– Man, 22, Mexico

“First, we have to maintain the population. Rather than addressing the declining birthrate, the burden of child care should be reduced.”

– Man, 42, Japan

“It would work better if the official languages were recognized.”

– Woman, 32, Spain

“Ban assault weapons and strict rules and background checks for those buying guns.”

– Woman, 71, U.S.

“For the wildfires, the Greek people should engage in the deforestation of the fields. The state should not compensate those who do not clear their fields. A law can improve the situation.”

– Man, 74, Greece

“Get on the clean, renewable energy bandwagon … wind farms and solar as far as the eye can see please!”

– Man, 40, Australia

“We should reintroduce general conscription for everyone over 18. Women as well as men. It is useful for everyone to stand up straight for a period of time in ‘ugly clothes’ and obey some orders.”

– Man, 72, Sweden

Education, health care and housing

Many of the responses that address policies and legislation mention education, health care or housing. In fact, these issues are sometimes talked about together, as in one Mexican man’s call for “better schools, better hospitals.” A Hungarian said, “Democracy has a wobble! Education, health care. Pay good salaries to workers at both places.” And an American man included access to affordable housing, education and health care in a lengthy list of suggested reforms.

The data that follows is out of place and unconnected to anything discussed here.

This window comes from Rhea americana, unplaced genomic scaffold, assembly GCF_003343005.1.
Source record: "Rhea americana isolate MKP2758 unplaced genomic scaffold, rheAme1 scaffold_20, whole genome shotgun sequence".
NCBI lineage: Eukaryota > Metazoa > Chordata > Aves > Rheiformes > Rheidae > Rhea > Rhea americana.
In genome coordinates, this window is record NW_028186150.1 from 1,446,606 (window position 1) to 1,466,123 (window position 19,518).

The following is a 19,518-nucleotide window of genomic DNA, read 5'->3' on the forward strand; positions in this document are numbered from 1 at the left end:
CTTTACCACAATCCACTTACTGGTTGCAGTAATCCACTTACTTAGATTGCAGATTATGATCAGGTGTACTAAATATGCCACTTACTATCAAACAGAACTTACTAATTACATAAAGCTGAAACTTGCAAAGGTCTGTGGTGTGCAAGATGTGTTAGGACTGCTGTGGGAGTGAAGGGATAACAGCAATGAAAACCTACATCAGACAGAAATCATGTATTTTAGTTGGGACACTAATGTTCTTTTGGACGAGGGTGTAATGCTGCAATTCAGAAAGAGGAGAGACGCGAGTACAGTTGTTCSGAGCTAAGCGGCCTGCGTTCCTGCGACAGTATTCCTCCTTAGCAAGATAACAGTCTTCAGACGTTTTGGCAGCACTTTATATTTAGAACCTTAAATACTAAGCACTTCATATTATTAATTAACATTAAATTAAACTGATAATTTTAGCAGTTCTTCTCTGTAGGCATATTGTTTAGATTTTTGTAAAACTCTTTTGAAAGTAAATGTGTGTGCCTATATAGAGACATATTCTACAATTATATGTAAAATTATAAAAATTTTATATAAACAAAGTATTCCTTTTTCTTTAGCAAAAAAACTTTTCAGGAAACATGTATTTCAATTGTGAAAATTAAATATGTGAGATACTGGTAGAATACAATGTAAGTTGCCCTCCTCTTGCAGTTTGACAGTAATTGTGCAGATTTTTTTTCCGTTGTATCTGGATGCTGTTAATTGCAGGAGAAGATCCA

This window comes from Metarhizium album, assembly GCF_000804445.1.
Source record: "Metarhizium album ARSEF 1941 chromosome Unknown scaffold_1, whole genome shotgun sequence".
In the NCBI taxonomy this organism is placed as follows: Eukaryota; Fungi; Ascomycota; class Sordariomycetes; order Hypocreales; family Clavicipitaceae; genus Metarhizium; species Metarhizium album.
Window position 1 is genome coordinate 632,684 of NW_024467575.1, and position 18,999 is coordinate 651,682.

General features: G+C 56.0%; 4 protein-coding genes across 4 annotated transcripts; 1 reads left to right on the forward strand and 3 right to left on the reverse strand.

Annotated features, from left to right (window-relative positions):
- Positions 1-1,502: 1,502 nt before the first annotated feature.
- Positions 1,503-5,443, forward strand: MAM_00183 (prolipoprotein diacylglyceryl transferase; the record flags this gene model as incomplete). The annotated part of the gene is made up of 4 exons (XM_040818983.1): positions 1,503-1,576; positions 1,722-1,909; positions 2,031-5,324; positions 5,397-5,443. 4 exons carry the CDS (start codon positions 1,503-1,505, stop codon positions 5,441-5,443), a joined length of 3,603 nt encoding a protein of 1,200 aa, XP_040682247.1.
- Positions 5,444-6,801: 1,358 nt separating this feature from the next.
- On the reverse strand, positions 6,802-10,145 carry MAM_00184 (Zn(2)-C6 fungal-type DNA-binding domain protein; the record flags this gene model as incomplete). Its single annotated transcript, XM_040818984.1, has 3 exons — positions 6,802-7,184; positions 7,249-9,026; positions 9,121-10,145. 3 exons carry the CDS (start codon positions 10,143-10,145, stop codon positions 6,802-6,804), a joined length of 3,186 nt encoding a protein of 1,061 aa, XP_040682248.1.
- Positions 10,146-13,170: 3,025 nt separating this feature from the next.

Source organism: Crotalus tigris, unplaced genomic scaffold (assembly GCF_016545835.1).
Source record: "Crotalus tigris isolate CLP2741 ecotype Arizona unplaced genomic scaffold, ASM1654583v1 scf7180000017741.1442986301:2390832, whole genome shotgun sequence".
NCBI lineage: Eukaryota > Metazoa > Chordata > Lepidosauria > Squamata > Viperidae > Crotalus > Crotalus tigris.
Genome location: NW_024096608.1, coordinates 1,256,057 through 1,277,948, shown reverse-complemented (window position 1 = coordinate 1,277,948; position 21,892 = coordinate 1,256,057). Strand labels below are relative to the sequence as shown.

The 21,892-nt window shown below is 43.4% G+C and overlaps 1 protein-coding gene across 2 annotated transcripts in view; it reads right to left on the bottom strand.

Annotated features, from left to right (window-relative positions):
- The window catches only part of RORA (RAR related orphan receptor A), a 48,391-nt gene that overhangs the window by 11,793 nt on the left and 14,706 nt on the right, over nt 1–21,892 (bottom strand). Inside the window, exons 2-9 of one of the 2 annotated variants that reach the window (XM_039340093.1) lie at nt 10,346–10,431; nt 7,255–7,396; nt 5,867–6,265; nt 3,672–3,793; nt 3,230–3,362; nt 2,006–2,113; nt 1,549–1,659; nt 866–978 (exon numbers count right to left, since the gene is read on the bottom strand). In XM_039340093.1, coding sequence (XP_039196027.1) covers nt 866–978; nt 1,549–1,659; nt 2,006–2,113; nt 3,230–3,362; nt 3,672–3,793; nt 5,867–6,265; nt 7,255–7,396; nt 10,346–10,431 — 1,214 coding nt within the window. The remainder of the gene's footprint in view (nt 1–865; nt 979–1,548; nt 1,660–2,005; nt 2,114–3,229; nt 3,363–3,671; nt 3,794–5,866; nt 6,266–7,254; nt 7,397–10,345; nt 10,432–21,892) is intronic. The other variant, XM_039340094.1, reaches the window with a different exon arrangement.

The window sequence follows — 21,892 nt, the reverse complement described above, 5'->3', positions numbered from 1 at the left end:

“More subsidies for social affairs. More social housing, social support, a better school system. Better psychological help, better youth care. Cheaper and more public transportation. More nature protection and more heritage protection”

Woman, 48, Netherlands

When it comes to health care, it’s typically access and cost that concern people. An American woman said, “Give us free health care.” An Italian said, “Citizens’ right to health care should be strengthened.” And in Mexico, a man requested that there be “no shortage of medicines if they are needed.” In Brazil, one woman noted that the issue is with “service at health clinics because there are a lot of delays.”

The same is true of housing: Those who mention it are mostly concerned with affordable access. For example, one young Australian woman said “a fair housing system” would improve her country’s democracy. A man in Argentina said “everyone having their own home” would help.

Pervasive calls for education reform

Bolstering education is also a key focus – whether it be building schools or improving how things are taught. One Spanish woman said that, for her, “The main thing is good education, it is essential. As long as we do not have a quality education, we have nothing.”